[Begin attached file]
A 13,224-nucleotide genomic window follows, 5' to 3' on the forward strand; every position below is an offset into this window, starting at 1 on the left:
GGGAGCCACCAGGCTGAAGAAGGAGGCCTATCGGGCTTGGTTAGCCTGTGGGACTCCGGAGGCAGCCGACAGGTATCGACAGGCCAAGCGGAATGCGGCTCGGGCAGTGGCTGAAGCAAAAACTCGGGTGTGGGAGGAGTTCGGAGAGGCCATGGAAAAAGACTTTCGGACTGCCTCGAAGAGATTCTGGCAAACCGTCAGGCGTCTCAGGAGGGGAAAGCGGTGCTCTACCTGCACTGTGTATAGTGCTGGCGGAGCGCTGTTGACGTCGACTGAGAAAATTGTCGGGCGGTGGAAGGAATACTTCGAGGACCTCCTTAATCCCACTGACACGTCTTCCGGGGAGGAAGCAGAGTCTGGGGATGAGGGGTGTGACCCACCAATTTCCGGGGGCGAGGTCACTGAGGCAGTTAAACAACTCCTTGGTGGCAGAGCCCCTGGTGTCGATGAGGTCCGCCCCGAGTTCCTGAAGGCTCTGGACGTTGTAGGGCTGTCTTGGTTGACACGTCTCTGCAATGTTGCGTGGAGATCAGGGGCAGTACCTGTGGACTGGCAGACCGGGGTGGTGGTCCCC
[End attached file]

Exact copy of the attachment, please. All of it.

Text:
A 13,224-nucleotide genomic window follows, 5' to 3' on the forward strand; every position below is an offset into this window, starting at 1 on the left:
GGGAGCCACCAGGCTGAAGAAGGAGGCCTATCGGGCTTGGTTAGCCTGTGGGACTCCGGAGGCAGCCGACAGGTATCGACAGGCCAAGCGGAATGCGGCTCGGGCAGTGGCTGAAGCAAAAACTCGGGTGTGGGAGGAGTTCGGAGAGGCCATGGAAAAAGACTTTCGGACTGCCTCGAAGAGATTCTGGCAAACCGTCAGGCGTCTCAGGAGGGGAAAGCGGTGCTCTACCTGCACTGTGTATAGTGCTGGCGGAGCGCTGTTGACGTCGACTGAGAAAATTGTCGGGCGGTGGAAGGAATACTTCGAGGACCTCCTTAATCCCACTGACACGTCTTCCGGGGAGGAAGCAGAGTCTGGGGATGAGGGGTGTGACCCACCAATTTCCGGGGGCGAGGTCACTGAGGCAGTTAAACAACTCCTTGGTGGCAGAGCCCCTGGTGTCGATGAGGTCCGCCCCGAGTTCCTGAAGGCTCTGGACGTTGTAGGGCTGTCTTGGTTGACACGTCTCTGCAATGTTGCGTGGAGATCAGGGGCAGTACCTGTGGACTGGCAGACCGGGGTGGTGGTCCCC